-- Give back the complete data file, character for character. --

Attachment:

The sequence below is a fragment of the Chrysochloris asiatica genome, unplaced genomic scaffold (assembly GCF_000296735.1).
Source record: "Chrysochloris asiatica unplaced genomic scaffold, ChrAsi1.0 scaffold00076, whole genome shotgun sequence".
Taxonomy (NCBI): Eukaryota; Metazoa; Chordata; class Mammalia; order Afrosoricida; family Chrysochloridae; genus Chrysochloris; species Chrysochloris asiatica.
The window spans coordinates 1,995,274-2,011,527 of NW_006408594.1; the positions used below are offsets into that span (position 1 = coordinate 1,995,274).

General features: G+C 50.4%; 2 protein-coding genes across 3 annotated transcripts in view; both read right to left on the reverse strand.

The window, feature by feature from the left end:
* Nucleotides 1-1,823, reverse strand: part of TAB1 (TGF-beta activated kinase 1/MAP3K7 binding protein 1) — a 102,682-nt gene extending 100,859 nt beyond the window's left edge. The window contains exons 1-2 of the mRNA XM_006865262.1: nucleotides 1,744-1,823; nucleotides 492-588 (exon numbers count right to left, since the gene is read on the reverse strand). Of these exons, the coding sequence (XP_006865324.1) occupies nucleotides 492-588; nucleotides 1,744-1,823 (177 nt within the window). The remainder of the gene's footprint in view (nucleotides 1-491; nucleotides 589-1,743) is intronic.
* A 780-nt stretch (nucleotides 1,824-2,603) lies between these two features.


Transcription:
The sequence below is a fragment of the Chrysochloris asiatica genome, unplaced genomic scaffold (assembly GCF_000296735.1).
Source record: "Chrysochloris asiatica unplaced genomic scaffold, ChrAsi1.0 scaffold00076, whole genome shotgun sequence".
Taxonomy (NCBI): Eukaryota; Metazoa; Chordata; class Mammalia; order Afrosoricida; family Chrysochloridae; genus Chrysochloris; species Chrysochloris asiatica.
The window spans coordinates 1,995,274-2,011,527 of NW_006408594.1; the positions used below are offsets into that span (position 1 = coordinate 1,995,274).

General features: G+C 50.4%; 2 protein-coding genes across 3 annotated transcripts in view; both read right to left on the reverse strand.

The window, feature by feature from the left end:
* Nucleotides 1-1,823, reverse strand: part of TAB1 (TGF-beta activated kinase 1/MAP3K7 binding protein 1) — a 102,682-nt gene extending 100,859 nt beyond the window's left edge. The window contains exons 1-2 of the mRNA XM_006865262.1: nucleotides 1,744-1,823; nucleotides 492-588 (exon numbers count right to left, since the gene is read on the reverse strand). Of these exons, the coding sequence (XP_006865324.1) occupies nucleotides 492-588; nucleotides 1,744-1,823 (177 nt within the window). The remainder of the gene's footprint in view (nucleotides 1-491; nucleotides 589-1,743) is intronic.
* A 780-nt stretch (nucleotides 1,824-2,603) lies between these two features.